While this disease affects me every second, I do not let it dictate my life. I still get into the shop to carve, sculpt, weld, grind, cut, and sand. I may go slower than other makers and my projects might take me longer to produce because I need more breaks, but when you have a passion and a drive, why let anything stop you? So when you see me rubbing my cramped and clawed hands after cutting dovetails, or sitting down because my back has seized up after grinding for a thirty minutes, know that I am happy as hell doing what I love for as long as I can do it.

For me, true strength does not come from brute strength, it never has. True strength to a maker with muscular dystrophy, comes from perseverance, hard-work, and being maker-enough to go slow and take my time.

I hope you enjoyed this blog post. As always, don’t forget to head over to my Instagram, Facebook, YouTube, and Patreon page to show your support so that I can continue to make more content like this!

Thanks for reading.

How to Stay Motivated When You Are Feeling Lethargic

Blog

The past few months have been quite difficult for me to stay motivated. At work and home, I find myself becoming more and more depressed due to many factors, professionally and personally. I think it all started during my time in the Peace Corps last year. I was having depression and anxiety issues around the work culture and issues at my site. This led to my wife and I eventually leaving Peace Corps and coming home earlier than expected.

After much therapy and healing time, I thought I was over it. I felt better, I was getting back on my feet and the heavy, foggy, weighed down feeling of depression was lifting. And then I started work in the federal government and those crushing feelings came back. The feeling of sloth, of weight on my shoulders, of anxiety nearly paralyzing me. I was trying to deal and cope until I found myself crying one afternoon in my cube and knew it had gone on long enough.

I’ve never been one to have depression issues or need medication to stay level. Heck, I come from the disaster management field where high stress is the norm. However, over the last year, I find stress to be really stressful. It is something that I am dealing with differently now and I am learning how to cope with a whole new set of problems. For instance, finding motivation to go to the shop after work has been hard the past 2 months. I used to go all the time, but I have trailed off lately. Sometimes I feel so tired and down after work, I need to come home and lay on the couch and not move for an hour. My brain needs more time to recover and that in turn manifests physically and affects my muscle disease making me more tired and lethargic.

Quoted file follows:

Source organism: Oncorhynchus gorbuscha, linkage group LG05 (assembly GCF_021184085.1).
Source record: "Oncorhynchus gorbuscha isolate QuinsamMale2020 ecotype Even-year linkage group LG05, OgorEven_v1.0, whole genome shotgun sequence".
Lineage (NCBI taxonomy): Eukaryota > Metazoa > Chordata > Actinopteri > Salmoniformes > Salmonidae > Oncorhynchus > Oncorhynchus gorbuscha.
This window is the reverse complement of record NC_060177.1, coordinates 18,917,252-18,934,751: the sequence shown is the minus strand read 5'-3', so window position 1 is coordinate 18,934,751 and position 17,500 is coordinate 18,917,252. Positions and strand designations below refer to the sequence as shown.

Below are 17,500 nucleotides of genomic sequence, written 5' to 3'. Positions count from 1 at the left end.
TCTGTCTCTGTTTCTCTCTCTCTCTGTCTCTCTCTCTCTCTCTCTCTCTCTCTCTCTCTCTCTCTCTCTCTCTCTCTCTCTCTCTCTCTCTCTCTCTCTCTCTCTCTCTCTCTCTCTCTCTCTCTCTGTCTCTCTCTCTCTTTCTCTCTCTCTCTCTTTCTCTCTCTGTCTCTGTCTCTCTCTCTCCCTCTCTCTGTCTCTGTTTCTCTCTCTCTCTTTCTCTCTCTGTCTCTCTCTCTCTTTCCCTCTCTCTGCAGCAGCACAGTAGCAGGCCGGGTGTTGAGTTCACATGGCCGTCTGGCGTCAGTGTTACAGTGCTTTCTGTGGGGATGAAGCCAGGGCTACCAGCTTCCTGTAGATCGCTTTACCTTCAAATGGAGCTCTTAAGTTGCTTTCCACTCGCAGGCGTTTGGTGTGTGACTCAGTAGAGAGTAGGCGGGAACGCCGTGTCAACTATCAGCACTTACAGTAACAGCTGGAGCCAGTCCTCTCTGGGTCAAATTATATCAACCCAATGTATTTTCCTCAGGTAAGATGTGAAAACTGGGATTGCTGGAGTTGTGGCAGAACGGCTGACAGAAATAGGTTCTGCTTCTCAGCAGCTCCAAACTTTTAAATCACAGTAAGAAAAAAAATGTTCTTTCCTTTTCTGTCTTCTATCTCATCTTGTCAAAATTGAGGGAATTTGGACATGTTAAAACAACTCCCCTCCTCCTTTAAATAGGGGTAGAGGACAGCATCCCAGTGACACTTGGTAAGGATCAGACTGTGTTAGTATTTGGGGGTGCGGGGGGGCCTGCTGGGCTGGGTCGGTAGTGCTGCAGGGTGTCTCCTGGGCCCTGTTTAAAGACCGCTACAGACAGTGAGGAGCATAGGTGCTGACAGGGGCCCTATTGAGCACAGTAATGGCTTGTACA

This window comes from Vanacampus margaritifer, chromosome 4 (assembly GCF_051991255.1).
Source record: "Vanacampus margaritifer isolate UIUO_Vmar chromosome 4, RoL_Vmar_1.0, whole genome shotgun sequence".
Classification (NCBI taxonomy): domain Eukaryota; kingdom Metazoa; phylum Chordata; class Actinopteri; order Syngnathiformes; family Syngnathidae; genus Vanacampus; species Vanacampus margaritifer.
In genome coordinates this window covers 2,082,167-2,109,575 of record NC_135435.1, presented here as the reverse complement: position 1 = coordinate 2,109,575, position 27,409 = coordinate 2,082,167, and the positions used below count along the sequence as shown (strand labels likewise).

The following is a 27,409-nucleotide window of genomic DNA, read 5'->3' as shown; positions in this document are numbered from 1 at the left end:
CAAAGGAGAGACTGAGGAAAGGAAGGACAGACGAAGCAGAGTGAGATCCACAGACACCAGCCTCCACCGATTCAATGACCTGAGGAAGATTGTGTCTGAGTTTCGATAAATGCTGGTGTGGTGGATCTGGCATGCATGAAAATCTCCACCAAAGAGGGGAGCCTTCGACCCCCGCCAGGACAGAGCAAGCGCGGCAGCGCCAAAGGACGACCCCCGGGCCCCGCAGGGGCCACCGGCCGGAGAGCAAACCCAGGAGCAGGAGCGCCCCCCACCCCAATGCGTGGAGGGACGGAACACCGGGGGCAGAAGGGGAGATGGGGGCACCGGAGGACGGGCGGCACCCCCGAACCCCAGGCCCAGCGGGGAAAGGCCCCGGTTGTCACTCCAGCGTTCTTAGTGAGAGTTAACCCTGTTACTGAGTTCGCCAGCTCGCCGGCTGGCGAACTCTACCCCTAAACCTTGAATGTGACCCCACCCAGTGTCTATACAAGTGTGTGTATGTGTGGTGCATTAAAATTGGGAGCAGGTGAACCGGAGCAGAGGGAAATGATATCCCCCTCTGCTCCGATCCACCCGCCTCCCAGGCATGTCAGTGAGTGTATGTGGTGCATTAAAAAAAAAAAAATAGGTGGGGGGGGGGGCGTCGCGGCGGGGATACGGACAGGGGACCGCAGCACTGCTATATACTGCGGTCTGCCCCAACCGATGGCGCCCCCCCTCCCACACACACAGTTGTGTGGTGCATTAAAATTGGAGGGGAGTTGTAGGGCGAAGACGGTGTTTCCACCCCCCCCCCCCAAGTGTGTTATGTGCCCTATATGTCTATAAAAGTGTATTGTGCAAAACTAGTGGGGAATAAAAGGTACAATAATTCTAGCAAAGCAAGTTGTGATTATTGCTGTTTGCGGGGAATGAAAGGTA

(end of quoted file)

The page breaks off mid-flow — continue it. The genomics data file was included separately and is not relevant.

All this to say that my coping mechanisms have changed. I can no longer just assume that I will be going in to the shop, I need to force myself. I have put off projects due to the fear and anxiety of not making them great, but when I have just forced myself into the shop to start the project, the fears recede and the fun and joy return. I just finished up the restoration on a 1960’s typewriter table. I have been sitting on this project for 3 months. Forcing myself to put the materials in the car and promising myself that I will take them into the shop after work was a very scary thing. Once I got my hands into it though and started grooving, I felt like myself again and the project came out great.

Stress, anxiety, fear, these are all things we deal with differently. Forcing myself to just start a project until I get into a grove has worked so far for me but won’t always work for everyone. I’d love to hear what works for you so that we can help each other to stay proactive and motivated despite our lethargic feelings and various issues.

20170626_204822

20170626_204752

I hope you enjoyed the read through and learned a little bit about the process. As always, don’t forget to head over to my Instagram, Facebook, YouTube, and Patreon page to show your support so that I can continue to make awesome content like this.

Thanks for reading!